Over the next few years, Fox continued to travel around the country as his particular religious beliefs took shape. At times, he actively sought the company of clergymen, but found no comfort from them, for they were unable to help him with the matters that troubled him. One clergyman in Warwickshire advised him to take tobacco, which Fox disliked, and sing psalms. Another, in Coventry, lost his temper when Fox accidentally stepped on a flower in his garden. And a third suggested bloodletting. Through all this, he became fascinated by the Bible.

By 1651 Fox had gathered other talented preachers around him and continued to roam the country seeking out new converts. Despite a harsh reception from some listeners, who would whip and beat them to drive them away, they continued to do this. The worship of Friends, in the form of silent waiting, seems to have been well-established by this time, though no one knows how this came about.

Over the years, Fox received one prison sentence after another, mostly for blasphemy. These beginnings of persecution forced him to form his ideas on oaths and violence. The refusal to swear or take up arms became an important part of his public ministry. And he promised that neither he nor his followers would give in under pressure.

In June 1652, Fox stayed at Swarthmoor Hall, near Ulverston, where he first met his future wife, Margaret Fell. At the time, she was the wife of Thomas Fell, one of his wealthier supporters who later died. She was 10 years older than Fox and herself a Quaker, as were seven of her eight children. He married her on October 27, 1669. She campaigned for equality and the acceptance of women as preachers. As there were no priests at Quaker weddings to perform the ceremony, the union took the form of a civil marriage approved by the principals and the witnesses at a meeting. Ten days after the marriage, Margaret returned to Swarthmoor to continue her work there while George went back to London. Their shared religious work was at the heart of their life together, and they later collaborated on a great deal of the administration the Society required. Shortly after their marriage, Margaret was sent to prison at Lancaster while George remained in southeast England, becoming so ill and depressed that for a time he lost his sight.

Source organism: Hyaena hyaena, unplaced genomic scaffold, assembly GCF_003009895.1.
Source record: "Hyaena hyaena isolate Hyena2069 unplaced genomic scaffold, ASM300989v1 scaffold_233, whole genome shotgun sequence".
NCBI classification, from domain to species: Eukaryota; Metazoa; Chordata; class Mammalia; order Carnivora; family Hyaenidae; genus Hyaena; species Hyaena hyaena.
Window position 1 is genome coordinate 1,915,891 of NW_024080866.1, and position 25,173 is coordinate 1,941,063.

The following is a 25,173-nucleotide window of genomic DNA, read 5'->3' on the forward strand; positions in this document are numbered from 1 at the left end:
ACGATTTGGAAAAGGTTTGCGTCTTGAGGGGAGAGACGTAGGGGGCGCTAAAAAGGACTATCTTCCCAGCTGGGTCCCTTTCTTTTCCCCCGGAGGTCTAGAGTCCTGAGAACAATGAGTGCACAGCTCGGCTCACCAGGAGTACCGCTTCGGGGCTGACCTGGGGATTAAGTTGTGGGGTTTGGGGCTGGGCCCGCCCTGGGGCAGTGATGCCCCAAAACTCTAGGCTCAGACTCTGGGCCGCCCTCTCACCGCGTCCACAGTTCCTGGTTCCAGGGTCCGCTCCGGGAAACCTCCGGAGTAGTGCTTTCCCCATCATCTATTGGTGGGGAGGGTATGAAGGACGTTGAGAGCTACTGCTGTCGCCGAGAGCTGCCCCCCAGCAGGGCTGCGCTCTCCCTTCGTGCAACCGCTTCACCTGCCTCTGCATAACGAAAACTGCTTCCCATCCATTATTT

Fox’s ministry expanded, and he toured the Colonies in North America and also the Low Countries, between which he was imprisoned for over a year. He spent the final decade of his life working in London to organize the expanding Quaker movement. Two days after preaching at the Gracechurch Street Meeting House in London, George Fox died between 9 and 10 P.M. on January 13, 1691. He was buried in the Quaker burying ground at Bunhill Fields in London three days later in the presence of thousands of mourners.